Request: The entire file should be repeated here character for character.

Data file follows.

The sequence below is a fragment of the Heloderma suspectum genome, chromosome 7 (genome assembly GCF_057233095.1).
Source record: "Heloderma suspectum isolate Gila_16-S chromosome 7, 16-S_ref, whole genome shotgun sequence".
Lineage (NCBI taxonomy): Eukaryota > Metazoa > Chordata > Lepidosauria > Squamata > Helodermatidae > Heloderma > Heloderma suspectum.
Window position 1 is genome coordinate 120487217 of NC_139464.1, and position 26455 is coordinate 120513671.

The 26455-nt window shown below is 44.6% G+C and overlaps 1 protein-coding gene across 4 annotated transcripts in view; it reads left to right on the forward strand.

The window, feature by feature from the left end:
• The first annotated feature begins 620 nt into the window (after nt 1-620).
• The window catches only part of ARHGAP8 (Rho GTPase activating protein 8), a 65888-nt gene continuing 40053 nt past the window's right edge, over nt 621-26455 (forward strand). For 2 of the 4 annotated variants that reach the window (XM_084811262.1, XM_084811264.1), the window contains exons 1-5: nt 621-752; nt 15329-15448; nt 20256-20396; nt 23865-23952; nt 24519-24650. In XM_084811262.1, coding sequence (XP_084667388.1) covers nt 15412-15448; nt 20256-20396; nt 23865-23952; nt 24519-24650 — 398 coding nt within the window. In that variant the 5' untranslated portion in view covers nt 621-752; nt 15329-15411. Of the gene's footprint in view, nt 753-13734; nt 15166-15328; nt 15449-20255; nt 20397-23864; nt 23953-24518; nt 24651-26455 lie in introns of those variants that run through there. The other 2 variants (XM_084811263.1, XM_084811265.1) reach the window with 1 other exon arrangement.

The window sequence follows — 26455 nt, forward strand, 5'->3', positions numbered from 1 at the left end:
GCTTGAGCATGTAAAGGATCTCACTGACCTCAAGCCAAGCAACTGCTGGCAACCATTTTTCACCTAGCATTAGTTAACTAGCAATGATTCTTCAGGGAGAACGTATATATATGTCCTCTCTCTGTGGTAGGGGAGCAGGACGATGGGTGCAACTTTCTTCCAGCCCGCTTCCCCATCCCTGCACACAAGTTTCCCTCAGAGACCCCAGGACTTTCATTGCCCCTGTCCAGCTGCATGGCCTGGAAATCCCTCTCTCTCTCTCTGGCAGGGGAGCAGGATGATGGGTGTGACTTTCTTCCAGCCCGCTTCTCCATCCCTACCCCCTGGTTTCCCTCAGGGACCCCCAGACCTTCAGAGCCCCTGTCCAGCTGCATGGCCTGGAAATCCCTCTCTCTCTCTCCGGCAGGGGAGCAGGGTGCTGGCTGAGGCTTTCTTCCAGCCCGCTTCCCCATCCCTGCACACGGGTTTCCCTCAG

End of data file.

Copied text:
The sequence below is a fragment of the Heloderma suspectum genome, chromosome 7 (genome assembly GCF_057233095.1).
Source record: "Heloderma suspectum isolate Gila_16-S chromosome 7, 16-S_ref, whole genome shotgun sequence".
Lineage (NCBI taxonomy): Eukaryota > Metazoa > Chordata > Lepidosauria > Squamata > Helodermatidae > Heloderma > Heloderma suspectum.
Window position 1 is genome coordinate 120487217 of NC_139464.1, and position 26455 is coordinate 120513671.

The 26455-nt window shown below is 44.6% G+C and overlaps 1 protein-coding gene across 4 annotated transcripts in view; it reads left to right on the forward strand.

The window, feature by feature from the left end:
• The first annotated feature begins 620 nt into the window (after nt 1-620).
• The window catches only part of ARHGAP8 (Rho GTPase activating protein 8), a 65888-nt gene continuing 40053 nt past the window's right edge, over nt 621-26455 (forward strand). For 2 of the 4 annotated variants that reach the window (XM_084811262.1, XM_084811264.1), the window contains exons 1-5: nt 621-752; nt 15329-15448; nt 20256-20396; nt 23865-23952; nt 24519-24650. In XM_084811262.1, coding sequence (XP_084667388.1) covers nt 15412-15448; nt 20256-20396; nt 23865-23952; nt 24519-24650 — 398 coding nt within the window. In that variant the 5' untranslated portion in view covers nt 621-752; nt 15329-15411. Of the gene's footprint in view, nt 753-13734; nt 15166-15328; nt 15449-20255; nt 20397-23864; nt 23953-24518; nt 24651-26455 lie in introns of those variants that run through there. The other 2 variants (XM_084811263.1, XM_084811265.1) reach the window with 1 other exon arrangement.

The window sequence follows — 26455 nt, forward strand, 5'->3', positions numbered from 1 at the left end:
GCTTGAGCATGTAAAGGATCTCACTGACCTCAAGCCAAGCAACTGCTGGCAACCATTTTTCACCTAGCATTAGTTAACTAGCAATGATTCTTCAGGGAGAACGTATATATATGTCCTCTCTCTGTGGTAGGGGAGCAGGACGATGGGTGCAACTTTCTTCCAGCCCGCTTCCCCATCCCTGCACACAAGTTTCCCTCAGAGACCCCAGGACTTTCATTGCCCCTGTCCAGCTGCATGGCCTGGAAATCCCTCTCTCTCTCTCTGGCAGGGGAGCAGGATGATGGGTGTGACTTTCTTCCAGCCCGCTTCTCCATCCCTACCCCCTGGTTTCCCTCAGGGACCCCCAGACCTTCAGAGCCCCTGTCCAGCTGCATGGCCTGGAAATCCCTCTCTCTCTCTCCGGCAGGGGAGCAGGGTGCTGGCTGAGGCTTTCTTCCAGCCCGCTTCCCCATCCCTGCACACGGGTTTCCCTCAG